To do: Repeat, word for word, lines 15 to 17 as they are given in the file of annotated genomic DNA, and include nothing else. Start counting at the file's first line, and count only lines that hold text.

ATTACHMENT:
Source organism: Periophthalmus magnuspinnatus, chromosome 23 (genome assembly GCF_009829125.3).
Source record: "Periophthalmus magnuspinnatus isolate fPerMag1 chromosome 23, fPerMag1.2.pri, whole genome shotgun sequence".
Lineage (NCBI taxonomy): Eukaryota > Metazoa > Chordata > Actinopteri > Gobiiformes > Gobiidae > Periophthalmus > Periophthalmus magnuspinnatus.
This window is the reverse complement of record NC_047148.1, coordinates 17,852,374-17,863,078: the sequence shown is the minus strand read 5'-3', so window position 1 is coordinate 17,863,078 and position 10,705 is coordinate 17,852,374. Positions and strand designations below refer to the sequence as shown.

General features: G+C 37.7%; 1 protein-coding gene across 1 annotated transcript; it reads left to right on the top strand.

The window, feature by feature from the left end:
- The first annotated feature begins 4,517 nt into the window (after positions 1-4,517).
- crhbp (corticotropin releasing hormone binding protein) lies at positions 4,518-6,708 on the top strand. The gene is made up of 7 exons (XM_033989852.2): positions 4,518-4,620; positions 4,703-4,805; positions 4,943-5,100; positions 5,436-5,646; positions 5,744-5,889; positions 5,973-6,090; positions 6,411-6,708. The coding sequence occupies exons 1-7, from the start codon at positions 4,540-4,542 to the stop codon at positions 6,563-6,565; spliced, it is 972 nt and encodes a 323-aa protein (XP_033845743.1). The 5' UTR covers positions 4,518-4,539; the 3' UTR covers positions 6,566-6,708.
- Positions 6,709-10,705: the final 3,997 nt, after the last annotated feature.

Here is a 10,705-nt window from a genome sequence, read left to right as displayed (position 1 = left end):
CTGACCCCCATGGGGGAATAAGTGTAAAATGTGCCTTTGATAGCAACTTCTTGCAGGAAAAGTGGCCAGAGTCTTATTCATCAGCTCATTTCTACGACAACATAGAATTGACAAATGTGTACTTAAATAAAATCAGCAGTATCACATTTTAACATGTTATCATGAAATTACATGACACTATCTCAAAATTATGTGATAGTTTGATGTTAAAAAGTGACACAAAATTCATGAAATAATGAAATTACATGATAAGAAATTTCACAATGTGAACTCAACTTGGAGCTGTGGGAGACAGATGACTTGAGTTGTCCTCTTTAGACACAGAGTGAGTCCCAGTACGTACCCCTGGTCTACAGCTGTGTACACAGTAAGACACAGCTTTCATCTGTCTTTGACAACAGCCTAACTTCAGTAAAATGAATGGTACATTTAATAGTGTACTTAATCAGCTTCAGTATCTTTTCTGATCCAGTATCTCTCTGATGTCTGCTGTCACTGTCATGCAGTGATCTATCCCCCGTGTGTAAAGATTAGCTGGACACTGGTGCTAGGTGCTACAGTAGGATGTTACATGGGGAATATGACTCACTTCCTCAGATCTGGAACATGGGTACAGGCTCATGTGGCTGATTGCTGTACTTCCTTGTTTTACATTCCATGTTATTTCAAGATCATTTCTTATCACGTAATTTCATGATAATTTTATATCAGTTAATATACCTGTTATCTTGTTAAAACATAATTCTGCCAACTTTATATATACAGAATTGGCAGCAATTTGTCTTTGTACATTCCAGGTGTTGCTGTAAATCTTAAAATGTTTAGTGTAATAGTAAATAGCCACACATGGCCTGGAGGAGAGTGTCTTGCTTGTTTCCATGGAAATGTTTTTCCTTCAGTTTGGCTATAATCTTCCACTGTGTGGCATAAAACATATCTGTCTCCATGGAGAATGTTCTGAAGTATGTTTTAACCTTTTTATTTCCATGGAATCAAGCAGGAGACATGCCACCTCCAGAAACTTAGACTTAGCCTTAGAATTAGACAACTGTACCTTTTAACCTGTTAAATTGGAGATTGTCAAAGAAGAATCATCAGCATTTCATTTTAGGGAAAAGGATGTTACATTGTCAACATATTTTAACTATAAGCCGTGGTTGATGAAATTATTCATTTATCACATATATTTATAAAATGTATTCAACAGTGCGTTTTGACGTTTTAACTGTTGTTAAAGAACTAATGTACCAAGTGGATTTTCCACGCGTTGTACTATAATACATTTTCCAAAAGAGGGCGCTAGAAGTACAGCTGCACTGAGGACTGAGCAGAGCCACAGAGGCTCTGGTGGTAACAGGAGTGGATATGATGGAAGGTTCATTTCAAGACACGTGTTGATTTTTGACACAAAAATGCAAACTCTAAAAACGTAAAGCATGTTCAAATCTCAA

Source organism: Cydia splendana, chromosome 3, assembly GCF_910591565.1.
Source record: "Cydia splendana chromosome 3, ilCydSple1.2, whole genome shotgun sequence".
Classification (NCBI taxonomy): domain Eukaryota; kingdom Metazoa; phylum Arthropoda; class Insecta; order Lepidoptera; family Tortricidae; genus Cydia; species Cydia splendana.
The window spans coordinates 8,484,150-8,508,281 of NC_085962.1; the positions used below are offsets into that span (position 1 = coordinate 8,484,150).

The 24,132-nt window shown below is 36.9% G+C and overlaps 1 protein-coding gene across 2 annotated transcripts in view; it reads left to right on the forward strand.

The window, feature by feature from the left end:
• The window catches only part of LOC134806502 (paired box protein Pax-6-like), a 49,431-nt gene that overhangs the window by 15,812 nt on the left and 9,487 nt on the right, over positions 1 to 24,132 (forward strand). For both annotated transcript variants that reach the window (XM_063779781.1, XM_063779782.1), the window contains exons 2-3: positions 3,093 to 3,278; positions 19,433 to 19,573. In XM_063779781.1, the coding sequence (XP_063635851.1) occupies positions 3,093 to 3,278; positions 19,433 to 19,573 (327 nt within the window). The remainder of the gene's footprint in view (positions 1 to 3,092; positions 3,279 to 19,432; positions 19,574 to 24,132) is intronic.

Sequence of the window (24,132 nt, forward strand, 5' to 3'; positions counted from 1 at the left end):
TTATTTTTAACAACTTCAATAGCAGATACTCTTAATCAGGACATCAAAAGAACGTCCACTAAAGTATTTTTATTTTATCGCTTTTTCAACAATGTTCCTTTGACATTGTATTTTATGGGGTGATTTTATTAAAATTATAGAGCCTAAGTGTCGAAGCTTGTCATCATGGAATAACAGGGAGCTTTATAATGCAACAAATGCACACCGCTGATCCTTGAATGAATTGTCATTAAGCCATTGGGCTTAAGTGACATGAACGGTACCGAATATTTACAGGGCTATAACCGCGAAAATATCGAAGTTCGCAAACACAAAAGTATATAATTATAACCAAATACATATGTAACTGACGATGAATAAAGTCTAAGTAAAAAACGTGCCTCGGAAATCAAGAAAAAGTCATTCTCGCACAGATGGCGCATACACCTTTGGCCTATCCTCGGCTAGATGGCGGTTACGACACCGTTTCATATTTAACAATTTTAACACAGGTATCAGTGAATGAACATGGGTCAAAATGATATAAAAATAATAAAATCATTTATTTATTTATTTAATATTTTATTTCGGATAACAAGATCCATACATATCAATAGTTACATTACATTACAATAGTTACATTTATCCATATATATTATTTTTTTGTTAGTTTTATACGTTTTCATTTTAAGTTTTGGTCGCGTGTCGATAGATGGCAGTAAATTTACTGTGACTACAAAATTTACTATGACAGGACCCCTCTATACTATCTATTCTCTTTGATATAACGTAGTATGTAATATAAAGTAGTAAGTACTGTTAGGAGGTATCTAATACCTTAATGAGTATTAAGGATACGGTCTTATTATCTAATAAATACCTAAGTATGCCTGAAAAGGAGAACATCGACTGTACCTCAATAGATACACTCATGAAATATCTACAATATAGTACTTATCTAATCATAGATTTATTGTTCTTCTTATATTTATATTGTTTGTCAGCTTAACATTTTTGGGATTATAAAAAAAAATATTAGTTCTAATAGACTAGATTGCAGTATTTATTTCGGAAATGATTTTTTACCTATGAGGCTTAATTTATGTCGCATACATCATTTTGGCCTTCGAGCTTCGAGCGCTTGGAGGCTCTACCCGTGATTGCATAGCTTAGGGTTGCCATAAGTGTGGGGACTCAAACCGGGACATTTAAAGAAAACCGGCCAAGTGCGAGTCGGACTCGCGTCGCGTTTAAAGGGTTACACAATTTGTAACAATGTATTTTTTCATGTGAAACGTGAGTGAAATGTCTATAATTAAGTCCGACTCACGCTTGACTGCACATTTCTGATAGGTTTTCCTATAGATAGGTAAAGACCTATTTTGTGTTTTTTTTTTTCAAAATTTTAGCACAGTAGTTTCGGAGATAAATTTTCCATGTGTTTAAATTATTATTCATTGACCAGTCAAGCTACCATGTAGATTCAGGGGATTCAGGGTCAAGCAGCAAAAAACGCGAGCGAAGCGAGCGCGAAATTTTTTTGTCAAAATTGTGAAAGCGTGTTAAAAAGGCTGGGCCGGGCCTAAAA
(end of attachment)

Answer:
The window spans coordinates 8,484,150-8,508,281 of NC_085962.1; the positions used below are offsets into that span (position 1 = coordinate 8,484,150).

The 24,132-nt window shown below is 36.9% G+C and overlaps 1 protein-coding gene across 2 annotated transcripts in view; it reads left to right on the forward strand.

The window, feature by feature from the left end: